A modicum of investigation reveals that the contention is normative, or indeed political. To take an example, some may fear the introduction on the market of ineffectual pharmaceutical products, others that important epidemiological effects of a pollutant on health may be overlooked. The first group would thus have a more restrictive value for the test, the second group a less restrictive one.
All this is not new. Philosopher Richard Rudner had already written in 1953 that it is impossible to use a test of significance without knowing to what it is being applied, i.e. without making a value judgment. Interestingly, Rudner used this example to make the point that scientists do need to make value judgments.
# How about mathematical models?
In all this discussion mathematical models have enjoyed a relative immunity, perhaps because mathematical modelling is not a discipline. But the absence of awareness of a quality problem is not proof of the absence of a problem. And there are signals that the crisis there might be even worse than that which is recognised in statistics.
Implausible quantifications of the effect of climate change on the gross domestic product of a country at the year 2100, or of the safety of a disposal for nuclear waste a million years from now, or of the risk of the financial products at the heart of the latest financial crisis, are just examples that are easily seen in the literature. Political decision in the field of transports may be based on a model which needs as an input the average number of passengers sitting is a car several decades in the future. A scholar studying science and technology laments the generation of artefactual numbers through methods and concepts such as ‘expected utility’, ‘decision theory’, ‘life cycle assessment’, ‘ecosystem services’ ‘sound scientific decisions’ and ‘evidence-based policy’ to convey a spurious impression of certainty and control over important issues concerning health and the environment. A rhetorical use of quantification may thus be used in evidence-based policy to hide important knowledge and power asymmetries: the production of evidence empowers those who can pay for it, a trend noted in both the US and Europe.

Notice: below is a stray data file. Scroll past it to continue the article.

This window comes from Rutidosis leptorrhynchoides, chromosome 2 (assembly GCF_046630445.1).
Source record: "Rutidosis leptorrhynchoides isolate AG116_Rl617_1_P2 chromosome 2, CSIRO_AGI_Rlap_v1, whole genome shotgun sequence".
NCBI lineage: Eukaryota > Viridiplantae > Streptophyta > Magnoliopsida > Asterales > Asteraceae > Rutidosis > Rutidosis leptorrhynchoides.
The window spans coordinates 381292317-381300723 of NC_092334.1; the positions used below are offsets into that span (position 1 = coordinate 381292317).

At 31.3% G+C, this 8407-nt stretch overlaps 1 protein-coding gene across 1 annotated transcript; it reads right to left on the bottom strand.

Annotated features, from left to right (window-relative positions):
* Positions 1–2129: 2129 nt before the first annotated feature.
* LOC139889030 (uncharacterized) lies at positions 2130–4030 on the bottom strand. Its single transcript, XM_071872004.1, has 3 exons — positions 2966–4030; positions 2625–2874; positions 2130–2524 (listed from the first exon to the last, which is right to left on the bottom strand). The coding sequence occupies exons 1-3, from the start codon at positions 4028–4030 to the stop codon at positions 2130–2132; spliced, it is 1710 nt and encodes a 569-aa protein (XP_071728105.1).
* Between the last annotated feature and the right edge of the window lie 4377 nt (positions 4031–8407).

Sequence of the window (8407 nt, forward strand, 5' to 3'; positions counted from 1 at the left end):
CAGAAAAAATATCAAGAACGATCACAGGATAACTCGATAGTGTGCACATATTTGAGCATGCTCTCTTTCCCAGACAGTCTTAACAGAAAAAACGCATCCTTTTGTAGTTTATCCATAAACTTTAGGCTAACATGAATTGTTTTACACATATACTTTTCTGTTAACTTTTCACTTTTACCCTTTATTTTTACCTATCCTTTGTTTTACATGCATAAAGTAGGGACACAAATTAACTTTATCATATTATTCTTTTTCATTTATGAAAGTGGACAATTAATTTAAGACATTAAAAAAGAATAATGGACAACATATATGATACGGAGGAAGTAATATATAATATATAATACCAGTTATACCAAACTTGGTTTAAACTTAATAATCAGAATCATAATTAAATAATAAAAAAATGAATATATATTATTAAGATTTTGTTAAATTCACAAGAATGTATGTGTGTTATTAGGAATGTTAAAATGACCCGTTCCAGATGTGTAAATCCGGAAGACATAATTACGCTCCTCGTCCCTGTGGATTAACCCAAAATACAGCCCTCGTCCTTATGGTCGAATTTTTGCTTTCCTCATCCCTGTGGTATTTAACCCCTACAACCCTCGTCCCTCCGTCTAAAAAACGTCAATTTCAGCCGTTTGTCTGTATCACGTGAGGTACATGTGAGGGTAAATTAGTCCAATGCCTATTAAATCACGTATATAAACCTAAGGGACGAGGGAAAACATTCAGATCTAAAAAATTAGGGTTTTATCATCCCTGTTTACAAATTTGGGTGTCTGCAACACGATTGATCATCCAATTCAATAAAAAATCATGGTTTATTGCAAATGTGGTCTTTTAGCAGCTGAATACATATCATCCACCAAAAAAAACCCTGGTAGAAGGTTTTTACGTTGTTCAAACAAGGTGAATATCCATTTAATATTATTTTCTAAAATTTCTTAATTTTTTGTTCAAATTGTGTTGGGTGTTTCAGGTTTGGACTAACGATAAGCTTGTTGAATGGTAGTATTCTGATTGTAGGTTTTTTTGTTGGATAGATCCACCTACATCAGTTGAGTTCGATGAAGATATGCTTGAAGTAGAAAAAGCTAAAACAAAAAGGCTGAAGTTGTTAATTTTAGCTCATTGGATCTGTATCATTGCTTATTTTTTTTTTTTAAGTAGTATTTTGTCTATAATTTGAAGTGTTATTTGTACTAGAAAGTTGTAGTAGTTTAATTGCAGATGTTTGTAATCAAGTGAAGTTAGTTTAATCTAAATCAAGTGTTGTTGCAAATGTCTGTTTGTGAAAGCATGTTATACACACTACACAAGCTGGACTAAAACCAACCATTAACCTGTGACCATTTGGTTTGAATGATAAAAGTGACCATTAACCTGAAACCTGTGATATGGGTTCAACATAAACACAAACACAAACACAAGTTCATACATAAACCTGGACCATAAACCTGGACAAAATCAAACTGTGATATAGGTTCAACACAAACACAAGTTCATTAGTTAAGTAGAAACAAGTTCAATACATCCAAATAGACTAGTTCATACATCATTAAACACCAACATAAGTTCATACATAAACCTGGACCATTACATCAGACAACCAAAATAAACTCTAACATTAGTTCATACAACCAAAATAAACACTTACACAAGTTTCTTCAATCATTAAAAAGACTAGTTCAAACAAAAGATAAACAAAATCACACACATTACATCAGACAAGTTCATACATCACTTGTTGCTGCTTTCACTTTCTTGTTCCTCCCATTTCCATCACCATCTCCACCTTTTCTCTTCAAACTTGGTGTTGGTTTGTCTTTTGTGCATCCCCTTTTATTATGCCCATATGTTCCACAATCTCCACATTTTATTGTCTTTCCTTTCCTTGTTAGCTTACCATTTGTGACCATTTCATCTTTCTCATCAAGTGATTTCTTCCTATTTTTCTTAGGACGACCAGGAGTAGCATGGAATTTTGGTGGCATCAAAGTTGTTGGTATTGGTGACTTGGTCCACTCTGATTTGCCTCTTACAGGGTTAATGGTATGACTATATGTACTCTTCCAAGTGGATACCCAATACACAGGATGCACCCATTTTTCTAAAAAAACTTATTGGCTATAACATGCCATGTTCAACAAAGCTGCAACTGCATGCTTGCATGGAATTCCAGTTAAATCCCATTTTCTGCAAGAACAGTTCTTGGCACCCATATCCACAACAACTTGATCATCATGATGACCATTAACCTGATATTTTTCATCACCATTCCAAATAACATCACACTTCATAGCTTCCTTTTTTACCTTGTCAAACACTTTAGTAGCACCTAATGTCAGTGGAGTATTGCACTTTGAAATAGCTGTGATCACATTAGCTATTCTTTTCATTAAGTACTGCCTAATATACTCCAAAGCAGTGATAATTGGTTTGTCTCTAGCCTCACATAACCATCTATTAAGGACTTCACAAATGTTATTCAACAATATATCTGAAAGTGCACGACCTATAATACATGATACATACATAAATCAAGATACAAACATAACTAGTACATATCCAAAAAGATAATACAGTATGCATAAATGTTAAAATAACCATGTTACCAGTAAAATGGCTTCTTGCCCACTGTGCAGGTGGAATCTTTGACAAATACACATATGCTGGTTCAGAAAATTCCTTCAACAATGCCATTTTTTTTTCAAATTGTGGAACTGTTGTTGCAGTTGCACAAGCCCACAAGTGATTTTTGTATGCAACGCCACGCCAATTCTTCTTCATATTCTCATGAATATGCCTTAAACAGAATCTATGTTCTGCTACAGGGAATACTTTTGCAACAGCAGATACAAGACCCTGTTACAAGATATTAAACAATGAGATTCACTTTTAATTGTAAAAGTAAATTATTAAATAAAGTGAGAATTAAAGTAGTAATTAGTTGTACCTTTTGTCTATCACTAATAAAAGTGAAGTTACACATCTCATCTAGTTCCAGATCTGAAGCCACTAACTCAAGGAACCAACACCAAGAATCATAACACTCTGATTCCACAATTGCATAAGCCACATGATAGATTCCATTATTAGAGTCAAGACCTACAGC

Since its inception the current of post normal science (PNS) has insisted on the need to fight against instrumental or fantastic quantifications. PNS scholars suggested the use of pedigree for numerical information (NUSAP), and recently for mathematical models. Combined with PNS’ concept of extended peer communities, these tools are meant to facilitate a discussion of the various attributes of a quantification. This information includes not just its uncertainty, but also its history, the profile of its producers, its position within a system of power and norms, and overall its ‘fitness for function’, while also identifying the possible exclusion of competing stakes and worldviews.
Stat-Activisme, a recent French intellectual ovement, proposes to ‘fight against’ as well as ‘fight with’ numbers. Stat-activisme targets invasive metrics and biased statistics, with a rich repertoire of strategies from ‘statistical judo’ to the construction of alternative measures.
As philosopher Jerome Ravetz reminds us, so long as our modern scientific culture has faith in numbers as if they were ‘nuggets of truth’, we will be victims of ‘funny numbers’ employed to rule our technical society.
Note: A different version of this piece has been published in Italian in the journal Epidemiologia and Prevenzione.